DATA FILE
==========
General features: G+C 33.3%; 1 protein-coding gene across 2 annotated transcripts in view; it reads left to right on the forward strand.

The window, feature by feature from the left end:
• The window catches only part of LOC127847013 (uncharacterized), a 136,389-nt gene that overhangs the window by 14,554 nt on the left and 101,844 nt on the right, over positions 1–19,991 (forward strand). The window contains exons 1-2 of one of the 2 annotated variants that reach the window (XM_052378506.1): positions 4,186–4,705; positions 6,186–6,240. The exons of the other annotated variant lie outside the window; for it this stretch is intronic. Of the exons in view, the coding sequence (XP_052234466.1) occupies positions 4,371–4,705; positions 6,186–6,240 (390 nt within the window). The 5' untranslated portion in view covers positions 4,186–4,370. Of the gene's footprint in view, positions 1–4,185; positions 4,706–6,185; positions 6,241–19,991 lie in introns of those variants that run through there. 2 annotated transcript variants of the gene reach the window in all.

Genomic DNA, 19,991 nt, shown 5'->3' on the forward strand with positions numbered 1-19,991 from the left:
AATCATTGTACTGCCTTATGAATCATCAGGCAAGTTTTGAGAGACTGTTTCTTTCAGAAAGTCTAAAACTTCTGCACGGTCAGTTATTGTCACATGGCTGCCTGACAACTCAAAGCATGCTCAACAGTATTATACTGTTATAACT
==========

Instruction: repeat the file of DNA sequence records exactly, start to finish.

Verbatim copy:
General features: G+C 33.3%; 1 protein-coding gene across 2 annotated transcripts in view; it reads left to right on the forward strand.

The window, feature by feature from the left end:
• The window catches only part of LOC127847013 (uncharacterized), a 136,389-nt gene that overhangs the window by 14,554 nt on the left and 101,844 nt on the right, over positions 1–19,991 (forward strand). The window contains exons 1-2 of one of the 2 annotated variants that reach the window (XM_052378506.1): positions 4,186–4,705; positions 6,186–6,240. The exons of the other annotated variant lie outside the window; for it this stretch is intronic. Of the exons in view, the coding sequence (XP_052234466.1) occupies positions 4,371–4,705; positions 6,186–6,240 (390 nt within the window). The 5' untranslated portion in view covers positions 4,186–4,370. Of the gene's footprint in view, positions 1–4,185; positions 4,706–6,185; positions 6,241–19,991 lie in introns of those variants that run through there. 2 annotated transcript variants of the gene reach the window in all.

Genomic DNA, 19,991 nt, shown 5'->3' on the forward strand with positions numbered 1-19,991 from the left:
AATCATTGTACTGCCTTATGAATCATCAGGCAAGTTTTGAGAGACTGTTTCTTTCAGAAAGTCTAAAACTTCTGCACGGTCAGTTATTGTCACATGGCTGCCTGACAACTCAAAGCATGCTCAACAGTATTATACTGTTATAACT